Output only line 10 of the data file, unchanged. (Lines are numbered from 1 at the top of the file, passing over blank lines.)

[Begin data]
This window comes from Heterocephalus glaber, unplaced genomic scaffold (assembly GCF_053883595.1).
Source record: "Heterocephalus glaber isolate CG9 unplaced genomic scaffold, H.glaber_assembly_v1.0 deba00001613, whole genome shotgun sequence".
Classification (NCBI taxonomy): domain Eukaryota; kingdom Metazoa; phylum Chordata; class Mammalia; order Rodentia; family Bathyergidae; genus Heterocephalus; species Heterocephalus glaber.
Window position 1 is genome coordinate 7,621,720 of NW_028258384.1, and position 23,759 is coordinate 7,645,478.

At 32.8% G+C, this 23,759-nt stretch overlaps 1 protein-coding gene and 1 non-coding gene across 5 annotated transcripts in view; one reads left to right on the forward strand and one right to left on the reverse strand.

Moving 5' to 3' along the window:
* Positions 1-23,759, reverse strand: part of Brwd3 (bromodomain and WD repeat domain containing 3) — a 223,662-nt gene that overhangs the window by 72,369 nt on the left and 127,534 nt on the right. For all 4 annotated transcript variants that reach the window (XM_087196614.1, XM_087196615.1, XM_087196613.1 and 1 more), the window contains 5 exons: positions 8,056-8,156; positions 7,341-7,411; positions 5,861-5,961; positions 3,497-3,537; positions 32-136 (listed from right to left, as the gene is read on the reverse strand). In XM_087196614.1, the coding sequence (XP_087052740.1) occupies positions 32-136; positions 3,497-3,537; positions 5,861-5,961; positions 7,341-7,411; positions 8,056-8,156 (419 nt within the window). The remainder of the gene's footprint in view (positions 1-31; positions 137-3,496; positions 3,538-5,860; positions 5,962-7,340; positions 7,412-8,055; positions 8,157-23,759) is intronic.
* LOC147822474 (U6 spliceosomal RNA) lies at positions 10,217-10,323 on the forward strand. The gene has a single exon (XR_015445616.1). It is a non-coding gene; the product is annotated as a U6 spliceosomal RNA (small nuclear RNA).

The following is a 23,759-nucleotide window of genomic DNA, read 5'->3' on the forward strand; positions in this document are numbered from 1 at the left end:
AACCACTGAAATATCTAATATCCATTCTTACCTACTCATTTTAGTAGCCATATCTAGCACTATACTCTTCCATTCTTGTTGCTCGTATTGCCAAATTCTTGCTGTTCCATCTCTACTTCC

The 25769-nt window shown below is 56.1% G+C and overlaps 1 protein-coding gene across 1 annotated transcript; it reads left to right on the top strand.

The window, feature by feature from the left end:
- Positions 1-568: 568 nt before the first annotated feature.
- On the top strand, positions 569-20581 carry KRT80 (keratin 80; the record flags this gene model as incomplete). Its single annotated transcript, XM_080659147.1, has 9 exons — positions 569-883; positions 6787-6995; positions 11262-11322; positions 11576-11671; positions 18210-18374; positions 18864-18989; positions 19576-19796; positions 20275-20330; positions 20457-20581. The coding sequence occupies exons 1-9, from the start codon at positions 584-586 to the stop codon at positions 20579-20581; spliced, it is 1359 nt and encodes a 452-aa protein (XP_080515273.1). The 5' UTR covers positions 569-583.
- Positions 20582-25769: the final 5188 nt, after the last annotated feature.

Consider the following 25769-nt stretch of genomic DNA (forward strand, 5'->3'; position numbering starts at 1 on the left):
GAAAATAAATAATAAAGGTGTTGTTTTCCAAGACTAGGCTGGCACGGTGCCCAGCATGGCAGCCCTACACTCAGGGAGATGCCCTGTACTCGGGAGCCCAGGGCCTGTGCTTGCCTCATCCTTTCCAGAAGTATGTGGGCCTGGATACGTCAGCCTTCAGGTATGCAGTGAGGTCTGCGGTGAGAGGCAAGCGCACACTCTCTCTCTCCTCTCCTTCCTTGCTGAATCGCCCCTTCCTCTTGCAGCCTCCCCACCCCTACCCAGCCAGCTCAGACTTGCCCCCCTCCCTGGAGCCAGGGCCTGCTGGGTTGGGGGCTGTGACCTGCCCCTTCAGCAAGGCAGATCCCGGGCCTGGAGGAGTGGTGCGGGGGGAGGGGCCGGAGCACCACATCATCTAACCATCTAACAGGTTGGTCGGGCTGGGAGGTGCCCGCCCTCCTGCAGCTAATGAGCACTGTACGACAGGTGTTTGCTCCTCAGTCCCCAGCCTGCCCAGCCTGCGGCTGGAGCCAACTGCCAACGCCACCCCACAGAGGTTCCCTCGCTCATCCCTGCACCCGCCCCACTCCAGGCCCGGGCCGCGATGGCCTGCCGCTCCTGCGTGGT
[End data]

AACCACTGAAATATCTAATATCCATTCTTACCTACTCATTTTAGTAGCCATATCTAGCACTATACTCTTCCATTCTTGTTGCTCGTATTGCCAAATTCTTGCTGTTCCATCTCTACTTCC